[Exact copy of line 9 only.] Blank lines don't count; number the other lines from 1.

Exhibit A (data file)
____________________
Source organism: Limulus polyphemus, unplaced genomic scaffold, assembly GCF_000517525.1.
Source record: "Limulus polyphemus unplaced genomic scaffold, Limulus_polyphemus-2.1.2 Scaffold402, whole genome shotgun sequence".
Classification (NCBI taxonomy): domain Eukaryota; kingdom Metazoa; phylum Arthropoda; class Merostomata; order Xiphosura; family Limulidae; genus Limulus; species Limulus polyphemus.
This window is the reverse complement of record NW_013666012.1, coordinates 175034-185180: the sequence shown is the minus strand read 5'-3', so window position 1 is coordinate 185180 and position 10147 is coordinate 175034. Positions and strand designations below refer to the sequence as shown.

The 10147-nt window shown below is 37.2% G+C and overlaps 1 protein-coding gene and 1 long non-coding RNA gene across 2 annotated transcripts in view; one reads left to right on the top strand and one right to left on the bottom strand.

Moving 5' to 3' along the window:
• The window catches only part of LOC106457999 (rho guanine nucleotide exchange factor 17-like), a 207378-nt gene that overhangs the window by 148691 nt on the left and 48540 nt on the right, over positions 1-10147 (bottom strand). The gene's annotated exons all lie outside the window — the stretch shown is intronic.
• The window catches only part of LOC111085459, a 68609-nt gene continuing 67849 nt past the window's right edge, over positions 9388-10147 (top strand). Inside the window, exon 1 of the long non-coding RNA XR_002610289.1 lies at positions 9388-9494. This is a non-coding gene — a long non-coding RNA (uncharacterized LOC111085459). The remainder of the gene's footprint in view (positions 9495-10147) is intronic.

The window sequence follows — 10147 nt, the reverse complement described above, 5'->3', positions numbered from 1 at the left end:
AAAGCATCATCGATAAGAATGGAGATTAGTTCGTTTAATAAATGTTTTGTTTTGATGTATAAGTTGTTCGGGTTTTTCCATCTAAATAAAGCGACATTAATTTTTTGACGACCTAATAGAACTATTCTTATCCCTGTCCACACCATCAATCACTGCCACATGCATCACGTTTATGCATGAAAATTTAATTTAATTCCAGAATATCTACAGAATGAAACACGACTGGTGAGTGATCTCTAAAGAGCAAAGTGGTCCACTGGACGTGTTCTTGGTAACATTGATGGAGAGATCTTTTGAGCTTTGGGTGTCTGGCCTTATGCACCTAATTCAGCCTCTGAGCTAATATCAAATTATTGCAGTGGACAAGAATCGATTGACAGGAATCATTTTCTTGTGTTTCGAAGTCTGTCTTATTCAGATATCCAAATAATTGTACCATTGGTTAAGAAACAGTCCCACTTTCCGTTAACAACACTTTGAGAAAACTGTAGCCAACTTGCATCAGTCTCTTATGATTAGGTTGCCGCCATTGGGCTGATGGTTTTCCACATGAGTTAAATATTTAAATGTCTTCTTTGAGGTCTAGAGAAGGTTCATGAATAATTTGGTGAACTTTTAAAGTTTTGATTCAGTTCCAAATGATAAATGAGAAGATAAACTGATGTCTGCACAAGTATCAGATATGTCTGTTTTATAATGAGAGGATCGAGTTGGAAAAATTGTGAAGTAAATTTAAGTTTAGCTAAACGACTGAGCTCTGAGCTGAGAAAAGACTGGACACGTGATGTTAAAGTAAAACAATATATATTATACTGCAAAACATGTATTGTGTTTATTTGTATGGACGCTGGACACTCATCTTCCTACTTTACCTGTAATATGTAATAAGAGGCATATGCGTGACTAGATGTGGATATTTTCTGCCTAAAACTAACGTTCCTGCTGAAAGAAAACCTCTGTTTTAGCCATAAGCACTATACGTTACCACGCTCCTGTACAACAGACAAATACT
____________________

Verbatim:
The window sequence follows — 10147 nt, the reverse complement described above, 5'->3', positions numbered from 1 at the left end: